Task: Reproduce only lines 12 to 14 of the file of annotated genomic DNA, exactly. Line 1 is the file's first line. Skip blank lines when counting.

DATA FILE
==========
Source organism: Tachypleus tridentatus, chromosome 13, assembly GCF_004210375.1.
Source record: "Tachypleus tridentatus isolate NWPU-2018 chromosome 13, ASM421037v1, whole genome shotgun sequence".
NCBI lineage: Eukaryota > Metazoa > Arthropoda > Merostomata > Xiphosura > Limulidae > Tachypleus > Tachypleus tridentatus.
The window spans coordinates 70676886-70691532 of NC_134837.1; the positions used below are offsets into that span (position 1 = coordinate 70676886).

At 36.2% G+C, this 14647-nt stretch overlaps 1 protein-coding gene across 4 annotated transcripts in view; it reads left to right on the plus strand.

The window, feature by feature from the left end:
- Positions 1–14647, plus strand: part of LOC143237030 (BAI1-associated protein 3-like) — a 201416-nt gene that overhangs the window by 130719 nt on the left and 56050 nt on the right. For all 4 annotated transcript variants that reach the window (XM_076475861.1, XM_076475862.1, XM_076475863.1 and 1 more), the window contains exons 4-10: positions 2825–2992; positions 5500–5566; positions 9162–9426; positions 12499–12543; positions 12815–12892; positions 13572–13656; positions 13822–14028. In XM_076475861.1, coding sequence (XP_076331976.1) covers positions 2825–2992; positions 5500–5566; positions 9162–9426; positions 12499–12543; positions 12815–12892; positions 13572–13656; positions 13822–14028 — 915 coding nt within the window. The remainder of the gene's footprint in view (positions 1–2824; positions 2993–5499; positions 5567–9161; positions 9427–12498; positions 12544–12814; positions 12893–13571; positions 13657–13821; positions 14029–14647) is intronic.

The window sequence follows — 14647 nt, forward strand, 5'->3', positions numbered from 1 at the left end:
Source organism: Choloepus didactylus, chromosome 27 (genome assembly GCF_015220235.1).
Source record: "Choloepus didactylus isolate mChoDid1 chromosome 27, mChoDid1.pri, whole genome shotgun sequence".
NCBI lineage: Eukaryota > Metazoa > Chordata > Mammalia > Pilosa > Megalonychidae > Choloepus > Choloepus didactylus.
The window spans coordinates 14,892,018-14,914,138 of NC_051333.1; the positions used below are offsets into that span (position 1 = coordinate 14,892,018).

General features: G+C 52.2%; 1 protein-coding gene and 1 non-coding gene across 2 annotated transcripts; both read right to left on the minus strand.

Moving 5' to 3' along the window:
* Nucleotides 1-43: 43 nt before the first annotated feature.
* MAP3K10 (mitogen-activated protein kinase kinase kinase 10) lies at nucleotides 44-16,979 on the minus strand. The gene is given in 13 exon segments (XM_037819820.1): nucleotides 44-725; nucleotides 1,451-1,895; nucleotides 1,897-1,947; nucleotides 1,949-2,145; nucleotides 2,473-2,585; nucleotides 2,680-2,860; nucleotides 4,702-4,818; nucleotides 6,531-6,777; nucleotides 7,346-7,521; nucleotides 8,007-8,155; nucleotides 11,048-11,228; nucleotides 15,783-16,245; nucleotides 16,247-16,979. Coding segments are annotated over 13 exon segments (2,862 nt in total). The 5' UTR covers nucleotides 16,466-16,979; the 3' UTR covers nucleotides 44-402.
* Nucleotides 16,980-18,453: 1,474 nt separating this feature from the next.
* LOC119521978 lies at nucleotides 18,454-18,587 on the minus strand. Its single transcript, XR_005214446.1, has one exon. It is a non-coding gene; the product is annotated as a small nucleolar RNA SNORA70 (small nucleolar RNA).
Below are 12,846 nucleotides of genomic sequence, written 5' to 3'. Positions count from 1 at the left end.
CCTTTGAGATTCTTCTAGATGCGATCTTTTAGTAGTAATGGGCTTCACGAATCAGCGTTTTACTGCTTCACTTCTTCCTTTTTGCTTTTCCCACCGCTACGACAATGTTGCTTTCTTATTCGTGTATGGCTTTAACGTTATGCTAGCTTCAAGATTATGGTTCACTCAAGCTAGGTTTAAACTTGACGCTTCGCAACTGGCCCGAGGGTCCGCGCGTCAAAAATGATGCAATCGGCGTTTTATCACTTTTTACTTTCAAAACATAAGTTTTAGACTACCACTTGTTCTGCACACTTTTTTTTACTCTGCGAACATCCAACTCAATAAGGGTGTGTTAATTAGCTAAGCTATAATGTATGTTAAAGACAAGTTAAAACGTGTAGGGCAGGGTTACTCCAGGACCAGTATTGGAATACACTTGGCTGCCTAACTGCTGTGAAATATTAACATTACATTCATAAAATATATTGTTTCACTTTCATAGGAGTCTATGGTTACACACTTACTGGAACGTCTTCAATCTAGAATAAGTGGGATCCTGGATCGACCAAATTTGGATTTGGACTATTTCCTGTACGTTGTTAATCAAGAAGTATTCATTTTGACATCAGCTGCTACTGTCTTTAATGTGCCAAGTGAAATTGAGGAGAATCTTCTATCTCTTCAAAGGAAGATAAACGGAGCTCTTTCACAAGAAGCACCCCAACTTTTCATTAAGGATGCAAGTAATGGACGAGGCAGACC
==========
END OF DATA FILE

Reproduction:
The window spans coordinates 14,892,018-14,914,138 of NC_051333.1; the positions used below are offsets into that span (position 1 = coordinate 14,892,018).

General features: G+C 52.2%; 1 protein-coding gene and 1 non-coding gene across 2 annotated transcripts; both read right to left on the minus strand.

Moving 5' to 3' along the window: